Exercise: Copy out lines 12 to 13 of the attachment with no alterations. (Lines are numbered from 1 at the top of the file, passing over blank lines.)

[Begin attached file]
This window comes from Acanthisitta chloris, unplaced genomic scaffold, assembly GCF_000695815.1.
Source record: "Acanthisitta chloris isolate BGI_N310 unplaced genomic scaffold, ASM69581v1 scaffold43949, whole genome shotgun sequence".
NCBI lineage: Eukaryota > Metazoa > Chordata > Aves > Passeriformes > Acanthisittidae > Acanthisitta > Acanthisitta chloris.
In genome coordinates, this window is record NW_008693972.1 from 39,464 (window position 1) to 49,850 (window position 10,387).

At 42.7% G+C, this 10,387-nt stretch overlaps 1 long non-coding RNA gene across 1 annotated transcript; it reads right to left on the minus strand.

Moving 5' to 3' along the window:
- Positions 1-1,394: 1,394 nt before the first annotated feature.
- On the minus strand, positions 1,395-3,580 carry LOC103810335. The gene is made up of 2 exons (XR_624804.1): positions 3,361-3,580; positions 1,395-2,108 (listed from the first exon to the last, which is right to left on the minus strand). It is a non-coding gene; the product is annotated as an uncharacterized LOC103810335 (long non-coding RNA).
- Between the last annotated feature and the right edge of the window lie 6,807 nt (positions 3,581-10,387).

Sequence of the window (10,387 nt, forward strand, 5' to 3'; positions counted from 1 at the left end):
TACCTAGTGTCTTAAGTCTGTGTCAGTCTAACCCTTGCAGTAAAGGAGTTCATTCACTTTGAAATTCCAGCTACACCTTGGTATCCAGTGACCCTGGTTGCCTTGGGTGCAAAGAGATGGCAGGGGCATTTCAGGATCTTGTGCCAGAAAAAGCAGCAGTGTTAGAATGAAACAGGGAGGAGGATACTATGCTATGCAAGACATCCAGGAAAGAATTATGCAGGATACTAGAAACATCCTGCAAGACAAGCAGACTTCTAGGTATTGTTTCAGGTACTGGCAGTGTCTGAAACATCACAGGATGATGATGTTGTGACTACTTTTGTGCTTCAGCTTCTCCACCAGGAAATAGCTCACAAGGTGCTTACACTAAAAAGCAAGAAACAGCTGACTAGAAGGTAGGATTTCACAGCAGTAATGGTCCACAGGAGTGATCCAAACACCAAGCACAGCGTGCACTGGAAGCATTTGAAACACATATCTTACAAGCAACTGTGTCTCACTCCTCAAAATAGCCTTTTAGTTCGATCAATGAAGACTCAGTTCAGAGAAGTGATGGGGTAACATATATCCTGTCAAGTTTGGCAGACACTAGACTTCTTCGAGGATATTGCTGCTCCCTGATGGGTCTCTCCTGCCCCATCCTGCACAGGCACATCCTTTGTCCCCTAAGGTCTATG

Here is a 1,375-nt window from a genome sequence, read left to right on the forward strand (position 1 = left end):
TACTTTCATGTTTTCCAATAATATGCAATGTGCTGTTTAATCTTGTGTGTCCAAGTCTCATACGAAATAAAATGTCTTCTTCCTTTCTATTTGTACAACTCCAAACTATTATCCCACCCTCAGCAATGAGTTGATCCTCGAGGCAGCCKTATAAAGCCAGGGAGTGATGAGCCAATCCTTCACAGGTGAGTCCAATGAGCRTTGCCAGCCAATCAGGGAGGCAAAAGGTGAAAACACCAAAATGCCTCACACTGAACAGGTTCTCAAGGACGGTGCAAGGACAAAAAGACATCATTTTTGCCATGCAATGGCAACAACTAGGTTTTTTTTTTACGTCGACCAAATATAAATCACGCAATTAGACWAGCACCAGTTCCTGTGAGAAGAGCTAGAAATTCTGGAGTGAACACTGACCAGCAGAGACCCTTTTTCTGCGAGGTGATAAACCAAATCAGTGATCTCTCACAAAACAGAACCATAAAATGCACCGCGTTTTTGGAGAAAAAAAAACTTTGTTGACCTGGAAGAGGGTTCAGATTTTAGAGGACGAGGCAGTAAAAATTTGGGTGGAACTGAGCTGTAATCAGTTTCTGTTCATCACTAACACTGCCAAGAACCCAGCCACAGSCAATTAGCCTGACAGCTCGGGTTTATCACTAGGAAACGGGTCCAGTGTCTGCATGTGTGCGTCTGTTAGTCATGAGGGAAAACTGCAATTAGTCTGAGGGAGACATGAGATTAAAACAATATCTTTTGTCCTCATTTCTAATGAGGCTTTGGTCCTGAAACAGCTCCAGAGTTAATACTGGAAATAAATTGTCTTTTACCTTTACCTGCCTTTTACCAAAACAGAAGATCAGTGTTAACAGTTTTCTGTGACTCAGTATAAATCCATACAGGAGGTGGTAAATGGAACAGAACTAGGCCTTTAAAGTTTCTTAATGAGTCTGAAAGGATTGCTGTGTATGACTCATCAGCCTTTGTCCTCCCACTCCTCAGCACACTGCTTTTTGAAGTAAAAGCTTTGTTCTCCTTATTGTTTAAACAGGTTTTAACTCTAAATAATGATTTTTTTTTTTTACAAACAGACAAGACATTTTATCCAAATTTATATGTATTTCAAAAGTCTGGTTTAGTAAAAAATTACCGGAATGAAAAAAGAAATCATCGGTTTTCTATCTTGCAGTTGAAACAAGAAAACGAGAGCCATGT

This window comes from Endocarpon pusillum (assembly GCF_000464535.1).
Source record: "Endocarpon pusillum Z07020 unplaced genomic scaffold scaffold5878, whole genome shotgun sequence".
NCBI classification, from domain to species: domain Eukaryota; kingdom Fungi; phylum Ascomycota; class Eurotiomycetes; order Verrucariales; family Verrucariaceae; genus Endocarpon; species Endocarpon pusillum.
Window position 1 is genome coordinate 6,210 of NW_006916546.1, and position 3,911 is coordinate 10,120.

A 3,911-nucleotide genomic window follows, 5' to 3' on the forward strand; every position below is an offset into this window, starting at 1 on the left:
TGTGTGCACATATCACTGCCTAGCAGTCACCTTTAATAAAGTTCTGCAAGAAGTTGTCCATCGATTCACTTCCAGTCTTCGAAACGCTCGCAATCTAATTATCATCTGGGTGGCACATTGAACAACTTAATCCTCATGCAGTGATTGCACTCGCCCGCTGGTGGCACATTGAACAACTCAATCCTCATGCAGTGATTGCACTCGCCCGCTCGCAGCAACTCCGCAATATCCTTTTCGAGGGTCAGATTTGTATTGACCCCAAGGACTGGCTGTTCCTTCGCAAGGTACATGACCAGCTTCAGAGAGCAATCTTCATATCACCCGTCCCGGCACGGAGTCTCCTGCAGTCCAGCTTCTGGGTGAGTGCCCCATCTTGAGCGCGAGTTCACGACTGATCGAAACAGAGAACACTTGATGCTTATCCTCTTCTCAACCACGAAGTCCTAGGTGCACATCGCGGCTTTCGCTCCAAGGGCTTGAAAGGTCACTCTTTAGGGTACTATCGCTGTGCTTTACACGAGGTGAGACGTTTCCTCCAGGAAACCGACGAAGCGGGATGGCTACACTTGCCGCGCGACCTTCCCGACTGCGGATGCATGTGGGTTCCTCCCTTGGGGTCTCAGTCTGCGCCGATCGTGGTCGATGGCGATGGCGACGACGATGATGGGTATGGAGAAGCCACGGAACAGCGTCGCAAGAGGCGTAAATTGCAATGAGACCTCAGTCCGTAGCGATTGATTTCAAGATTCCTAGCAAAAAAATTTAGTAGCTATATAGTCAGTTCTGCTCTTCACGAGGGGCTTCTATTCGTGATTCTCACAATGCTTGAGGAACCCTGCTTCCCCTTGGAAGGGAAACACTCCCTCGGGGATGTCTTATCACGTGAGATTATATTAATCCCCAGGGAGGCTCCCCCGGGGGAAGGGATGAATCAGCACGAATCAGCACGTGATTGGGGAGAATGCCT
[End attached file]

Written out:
Here is a 1,375-nt window from a genome sequence, read left to right on the forward strand (position 1 = left end):
TACTTTCATGTTTTCCAATAATATGCAATGTGCTGTTTAATCTTGTGTGTCCAAGTCTCATACGAAATAAAATGTCTTCTTCCTTTCTATTTGTACAACTCCAAACTATTATCCCACCCTCAGCAATGAGTTGATCCTCGAGGCAGCCKTATAAAGCCAGGGAGTGATGAGCCAATCCTTCACAGGTGAGTCCAATGAGCRTTGCCAGCCAATCAGGGAGGCAAAAGGTGAAAACACCAAAATGCCTCACACTGAACAGGTTCTCAAGGACGGTGCAAGGACAAAAAGACATCATTTTTGCCATGCAATGGCAACAACTAGGTTTTTTTTTTACGTCGACCAAATATAAATCACGCAATTAGACWAGCACCAGTTCCTGTGAGAAGAGCTAGAAATTCTGGAGTGAACACTGACCAGCAGAGACCCTTTTTCTGCGAGGTGATAAACCAAATCAGTGATCTCTCACAAAACAGAACCATAAAATGCACCGCGTTTTTGGAGAAAAAAAAACTTTGTTGACCTGGAAGAGGGTTCAGATTTTAGAGGACGAGGCAGTAAAAATTTGGGTGGAACTGAGCTGTAATCAGTTTCTGTTCATCACTAACACTGCCAAGAACCCAGCCACAGSCAATTAGCCTGACAGCTCGGGTTTATCACTAGGAAACGGGTCCAGTGTCTGCATGTGTGCGTCTGTTAGTCATGAGGGAAAACTGCAATTAGTCTGAGGGAGACATGAGATTAAAACAATATCTTTTGTCCTCATTTCTAATGAGGCTTTGGTCCTGAAACAGCTCCAGAGTTAATACTGGAAATAAATTGTCTTTTACCTTTACCTGCCTTTTACCAAAACAGAAGATCAGTGTTAACAGTTTTCTGTGACTCAGTATAAATCCATACAGGAGGTGGTAAATGGAACAGAACTAGGCCTTTAAAGTTTCTTAATGAGTCTGAAAGGATTGCTGTGTATGACTCATCAGCCTTTGTCCTCCCACTCCTCAGCACACTGCTTTTTGAAGTAAAAGCTTTGTTCTCCTTATTGTTTAAACAGGTTTTAACTCTAAATAATGATTTTTTTTTTTTACAAACAGACAAGACATTTTATCCAAATTTATATGTATTTCAAAAGTCTGGTTTAGTAAAAAATTACCGGAATGAAAAAAGAAATCATCGGTTTTCTATCTTGCAGTTGAAACAAGAAAACGAGAGCCATGT